Behavior and Philosophy 32 (1):179-195 (2004)
Modern cognitive psychology presents itself as the revolutionary alternative to behaviorism, yet there are blatant continuities between modern cognitivism and the mechanistic kind of behaviorism that cognitivists have in mind, such as their commitment to methodological behaviorism, the stimulus–response schema, and the hypothetico-deductive method. Both mechanistic behaviorism and cognitive behaviorism remain trapped within the dualisms created by the traditional ontology of physical science—dualisms that, one way or another, exclude us from the "physical world." Darwinian theory, however, put us back into nature. The Darwinian emphasis upon the mutuality of animal and environment was further developed by, among others, James, Dewey, and Mead. Although their functionalist approach to psychology was overtaken by Watson 's behaviorism, the principle of animal–environment dualism continued to figure within the work of Skinner and Gibson. For the clearest insights into the mutuality of organism and environment we need to set the clock back quite a few years and return to the work of Darwin and the early functionalist psychologists
|Keywords||No keywords specified (fix it)|
|Categories||categorize this paper)|
References found in this work BETA
No references found.
Citations of this work BETA
'Introspectionism' and the Mythical Origins of Scientific Psychology.Alan Costall - 2006 - Consciousness and Cognition 15 (4):634-654.
Similar books and articles
Behaviorism for New Psychology: What Was Wrong with Behaviorism and What is Wrong with It Now.P. Harzem - 2004 - Behavior and Philosophy 32 (1):5-12.
Radical Behaviorism and the Rest of Psychology: A Review/Précis of Skinner's "About Behaviorism".John C. Malone Jr & Natalie M. Cruchon - 2001 - Behavior and Philosophy 29:31 - 57.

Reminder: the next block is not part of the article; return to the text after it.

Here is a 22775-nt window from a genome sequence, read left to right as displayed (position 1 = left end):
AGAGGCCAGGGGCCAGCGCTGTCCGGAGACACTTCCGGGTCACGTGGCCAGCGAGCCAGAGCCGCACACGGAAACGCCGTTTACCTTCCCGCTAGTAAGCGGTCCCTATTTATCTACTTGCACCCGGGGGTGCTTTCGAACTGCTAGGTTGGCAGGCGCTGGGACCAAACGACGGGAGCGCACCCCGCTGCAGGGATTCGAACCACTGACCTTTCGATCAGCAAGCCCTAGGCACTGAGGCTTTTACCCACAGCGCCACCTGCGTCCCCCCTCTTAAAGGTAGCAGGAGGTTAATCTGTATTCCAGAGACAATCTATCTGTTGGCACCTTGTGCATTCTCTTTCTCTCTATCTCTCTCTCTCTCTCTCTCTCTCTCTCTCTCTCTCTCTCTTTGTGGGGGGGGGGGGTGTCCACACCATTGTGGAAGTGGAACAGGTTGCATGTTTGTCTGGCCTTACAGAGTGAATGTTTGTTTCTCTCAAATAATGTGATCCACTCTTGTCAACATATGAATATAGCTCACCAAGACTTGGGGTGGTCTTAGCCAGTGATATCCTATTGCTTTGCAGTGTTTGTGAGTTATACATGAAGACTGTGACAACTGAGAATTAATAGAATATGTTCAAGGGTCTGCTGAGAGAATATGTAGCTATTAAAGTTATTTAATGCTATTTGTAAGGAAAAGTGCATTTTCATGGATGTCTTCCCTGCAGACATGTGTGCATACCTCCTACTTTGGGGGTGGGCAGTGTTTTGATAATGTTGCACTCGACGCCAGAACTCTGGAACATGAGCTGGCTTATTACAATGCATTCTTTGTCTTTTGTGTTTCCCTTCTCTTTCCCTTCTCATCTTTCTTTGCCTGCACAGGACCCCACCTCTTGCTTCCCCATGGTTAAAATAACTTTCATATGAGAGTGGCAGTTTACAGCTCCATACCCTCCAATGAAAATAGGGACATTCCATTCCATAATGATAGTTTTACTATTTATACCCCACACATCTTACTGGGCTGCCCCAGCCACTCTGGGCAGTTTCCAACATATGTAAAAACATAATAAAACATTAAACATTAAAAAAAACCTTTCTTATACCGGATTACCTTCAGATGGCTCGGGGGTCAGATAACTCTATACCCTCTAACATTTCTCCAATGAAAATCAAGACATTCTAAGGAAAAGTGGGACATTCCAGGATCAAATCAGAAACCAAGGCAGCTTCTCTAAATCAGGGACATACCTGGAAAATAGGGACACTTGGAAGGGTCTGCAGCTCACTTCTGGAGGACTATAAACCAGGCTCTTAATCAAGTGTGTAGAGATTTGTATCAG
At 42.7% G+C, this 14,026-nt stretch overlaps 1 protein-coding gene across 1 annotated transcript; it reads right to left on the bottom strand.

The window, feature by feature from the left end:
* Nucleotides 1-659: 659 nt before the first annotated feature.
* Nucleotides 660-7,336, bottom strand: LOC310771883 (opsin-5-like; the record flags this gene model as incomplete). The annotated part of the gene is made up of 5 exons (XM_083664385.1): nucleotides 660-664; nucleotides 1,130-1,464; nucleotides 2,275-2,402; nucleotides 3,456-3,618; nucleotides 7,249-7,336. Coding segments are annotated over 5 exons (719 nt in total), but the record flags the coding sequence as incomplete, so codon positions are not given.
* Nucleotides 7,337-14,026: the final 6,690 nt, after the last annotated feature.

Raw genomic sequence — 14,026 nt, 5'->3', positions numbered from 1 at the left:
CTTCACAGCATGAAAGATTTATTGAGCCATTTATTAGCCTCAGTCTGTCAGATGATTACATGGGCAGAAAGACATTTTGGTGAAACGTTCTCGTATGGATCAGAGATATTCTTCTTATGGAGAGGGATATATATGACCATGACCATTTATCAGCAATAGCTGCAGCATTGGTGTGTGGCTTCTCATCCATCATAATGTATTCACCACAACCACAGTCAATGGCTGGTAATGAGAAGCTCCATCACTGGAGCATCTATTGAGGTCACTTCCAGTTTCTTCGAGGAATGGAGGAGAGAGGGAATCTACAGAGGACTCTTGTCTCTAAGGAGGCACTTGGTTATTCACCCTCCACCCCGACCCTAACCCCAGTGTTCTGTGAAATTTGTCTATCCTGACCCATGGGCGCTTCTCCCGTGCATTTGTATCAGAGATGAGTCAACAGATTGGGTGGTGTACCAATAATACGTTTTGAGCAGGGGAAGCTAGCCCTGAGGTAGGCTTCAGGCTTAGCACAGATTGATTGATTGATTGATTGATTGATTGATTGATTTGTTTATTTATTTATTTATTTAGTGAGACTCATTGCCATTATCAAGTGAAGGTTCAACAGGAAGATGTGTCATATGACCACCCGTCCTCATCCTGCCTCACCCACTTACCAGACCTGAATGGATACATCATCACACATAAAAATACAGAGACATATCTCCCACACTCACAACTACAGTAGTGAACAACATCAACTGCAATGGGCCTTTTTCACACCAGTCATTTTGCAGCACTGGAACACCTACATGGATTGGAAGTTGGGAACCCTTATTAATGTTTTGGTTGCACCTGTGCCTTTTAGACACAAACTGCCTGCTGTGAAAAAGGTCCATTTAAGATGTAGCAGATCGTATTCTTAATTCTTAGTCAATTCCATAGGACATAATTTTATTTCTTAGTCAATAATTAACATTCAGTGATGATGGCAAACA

Bertrand Russell's Flirtation with Behaviorism.Richard F. Kitchener - 2004 - Behavior and Philosophy 32 (2):273 - 291.
Behaviorism, Finite Automata, and Stimulus-Response Theory.Raymond J. Nelson - 1975 - Theory and Decision 6 (August):249-67.
Perhaps the Most Difficult Problem Faced by Behaviorism.Thomas Natsoulas - 1983 - Behaviorism 11 (April):1-26.
Theoretical Roots of Early Behaviourism: Functionalism, the Critique of Introspection, and the Nature and Evolution of Consciousness.Robert H. Wozniak (ed.) - 1884 - Routledge/Thoemmes Press.
Radical Behaviorism: The Philosophy and the Science.Mecca Chiesa - 1994 - Authors Cooperative.
E. C. Tolman and the Intervening Variable: A Study in the Epistemological History of Psychology.Ron Amundson - 1983 - Philosophy of Science 50 (2):268-282.
Neo-Skinnerian Psychology: A Non-Radical Behaviorism.Terry L. Smith - 1988 - PSA: Proceedings of the Biennial Meeting of the Philosophy of Science Association 1988:143 - 148.
Added to index2011-05-29
Total downloads31 ( #164,746 of 2,164,577 )
Recent downloads (6 months)5 ( #62,414 of 2,164,577 )
How can I increase my downloads?